It was a brave decision to end the opera programme of this year's festival with a new work from a composer who is not a household name, not least given the costs of importing an opera company all the way from Australia. Yet, in Bliss, Jonathan Mills' gamble paid off and handsomely: it made for a fine and memorable night in the theatre.
Stephen Smith (Police Officer) & Peter Coleman-Wright (Harry Joy) in Opera Australia's 'Bliss' (Photo: Branco Gaica)
The production was instantly striking, with three sides of the stage enclosed by walls covered in lightbulbs (actually LEDs) of constantly shifting colours, in which various doors opened and closed seamlessly, allowing singers and set on and off. In stark contrast to the derivative and often intrusive use of video projection in Porgy and Bess, these were employed to inspired effect: some windows here made a house, the green line of the ECG machine reminded us of Joy's fragile health and transported us to the hospital and the flames of hell licked up from below (they even illustrated the elephant in the room - of which more anon). This was coupled with a simple revolving stage that reinforced the fluid changes in and out of scene; nowhere was this more so than in the second act which alternated between a hotel room, with a bridge visible outside, and the family home. All credit then to the production team of director Neil Armfield, set designer Brian Thomson (also responsible for those magical lights) and choreographer Kate Champion: together they have produced a production that is clever, inventive and doesn't get in the way as so many do, rather it effectively serves the text.
The plot is, in most respects, a fairly familiar one (though there are things I didn't see coming). Harry Joy (a strong and powerful performance by Peter Coleman-Wright, in a large and demanding role), an advertising executive who has enjoyed great success untroubled by such things as principles, suffers a heart attack and has near death experience. The following two hours chronicle his struggle to come to terms with the world and his place in it, uncovering his rather hollow life and wrestling with questions of good and evil.
Amanda Holden's text, after Peter Carey's novel, is good, has a nice dry wit running through it, and is at times laugh out loud funny: "A fucking elephant sat on my fucking car." he desperately attempts to explain to the police who've arrested him for drunken driving. Brett Dean's score serves it well, firmly reinforcing the emotion, whether it be the tender love moments between Harry and Honey (an often beguiling Lorina Gore), the madness of the lunatic asylum, the relentless capitalism of the board meeting or the fire of the dies irae. Conductor Elgar Howarth kept a firm grip on his forces and ensured the singers were well balanced.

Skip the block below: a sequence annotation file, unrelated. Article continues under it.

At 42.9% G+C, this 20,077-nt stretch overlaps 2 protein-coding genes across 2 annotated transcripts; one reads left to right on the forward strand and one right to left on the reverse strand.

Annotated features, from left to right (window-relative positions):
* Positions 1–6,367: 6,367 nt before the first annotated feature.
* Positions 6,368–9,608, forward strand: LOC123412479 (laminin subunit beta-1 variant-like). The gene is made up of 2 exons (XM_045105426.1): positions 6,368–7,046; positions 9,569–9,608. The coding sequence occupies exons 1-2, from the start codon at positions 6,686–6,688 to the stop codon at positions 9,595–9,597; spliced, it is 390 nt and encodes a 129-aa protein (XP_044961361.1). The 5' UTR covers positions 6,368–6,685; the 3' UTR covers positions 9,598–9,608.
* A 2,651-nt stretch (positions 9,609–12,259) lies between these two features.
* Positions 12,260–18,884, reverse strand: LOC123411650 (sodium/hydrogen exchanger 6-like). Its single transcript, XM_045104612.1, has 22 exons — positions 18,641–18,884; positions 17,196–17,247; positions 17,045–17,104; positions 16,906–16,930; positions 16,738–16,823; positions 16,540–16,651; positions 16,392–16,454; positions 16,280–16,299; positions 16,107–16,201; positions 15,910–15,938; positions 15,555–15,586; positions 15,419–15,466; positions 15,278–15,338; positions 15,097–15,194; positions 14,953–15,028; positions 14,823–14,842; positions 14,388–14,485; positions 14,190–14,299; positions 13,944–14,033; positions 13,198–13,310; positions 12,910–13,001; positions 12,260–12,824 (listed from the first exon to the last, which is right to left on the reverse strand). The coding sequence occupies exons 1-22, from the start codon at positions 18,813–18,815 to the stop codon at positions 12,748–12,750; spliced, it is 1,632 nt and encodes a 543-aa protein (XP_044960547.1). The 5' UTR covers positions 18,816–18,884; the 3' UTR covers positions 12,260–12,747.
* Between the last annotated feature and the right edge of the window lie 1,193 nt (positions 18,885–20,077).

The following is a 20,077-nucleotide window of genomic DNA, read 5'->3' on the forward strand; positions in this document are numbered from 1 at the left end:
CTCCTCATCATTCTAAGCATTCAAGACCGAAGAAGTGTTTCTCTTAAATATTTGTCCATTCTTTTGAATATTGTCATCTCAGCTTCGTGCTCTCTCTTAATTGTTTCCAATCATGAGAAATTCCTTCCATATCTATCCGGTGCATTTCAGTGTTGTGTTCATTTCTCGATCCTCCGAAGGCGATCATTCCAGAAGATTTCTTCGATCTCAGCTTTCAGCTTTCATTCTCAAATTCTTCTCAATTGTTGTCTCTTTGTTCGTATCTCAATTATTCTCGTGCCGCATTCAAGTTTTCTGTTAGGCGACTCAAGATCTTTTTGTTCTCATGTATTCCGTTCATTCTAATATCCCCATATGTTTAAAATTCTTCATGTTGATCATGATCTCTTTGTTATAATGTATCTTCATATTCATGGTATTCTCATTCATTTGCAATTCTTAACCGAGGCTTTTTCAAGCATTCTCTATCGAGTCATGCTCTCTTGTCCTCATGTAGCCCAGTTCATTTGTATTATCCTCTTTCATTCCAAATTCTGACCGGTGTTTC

There are some moments of real power, such as when Joy's friend Alex (Barry Ryan) is carted off to a lunatic asylum, mistaken for Joy, his protestations only reinforcing the diagnosis of madness, then later as he compromises his newfound principles to escape the same fate. There are some other very fine performance, Shane Lowrencev particularly stands out, first with a fine comic turn as the Reverend Des and later as one of the police officers and as asylum inmate 'nurse'. Merlyn Quaife, playing his wife Betty, does a nice line in mercenary and dislikable, or an "ambitious bitch" as the script puts it. The only obviously weak link was Taryn Fiebig as his daughter, who seemed to lack power (though not stage presence).
Interestingly, and in stark contrast to Porgy and Bess, they gave us surtitles. However, and similarly in contrast, such was the diction of the singers and the balance of the forces that while they were nice to have, they were often unnecessary, so clear were most of the words. So too, interestingly, the binoculars I'd brought. Back in row G of the upper circular, it worked wonderfully well without and I rarely felt the need to raise them to my eyes.
Goodness knows how much it cost to bring over: the cast isn't small, and while in some respects the sets were simple, they cannot have been that cheap (either shipped or constructed afresh here): the massive sandbox wheeled on at the climax is a case in point. They were doubtless helped by the decision to use the BBC Symphony Orchestra rather than importing Opera Australia's own. Their playing was superb throughout the evening, their pedigree in new music doubtless an asset; their achievement the more remarkable given their intense schedule with the Proms on just now, which hardly leads one to believe they have time to pop up to Edinburgh and deliver a knockout performance of more than two hours of new opera.
Saturday's closing concert of Mahler 8 is now long since sold out. If you're short of a ticket, Bliss is to be thoroughly recommended as an alternative. Indeed, Runnicles has a job on his hands in topping it and for me it is one of the highlights of this year's festival.
Having said that, it wasn't to all tastes. My brother disagrees with me profoundly on the quality of the score, on how well it served the text, was not engaged by the story nor moved by the characters. Still, whichever way you come down, I would suggest it's still well worth seeing.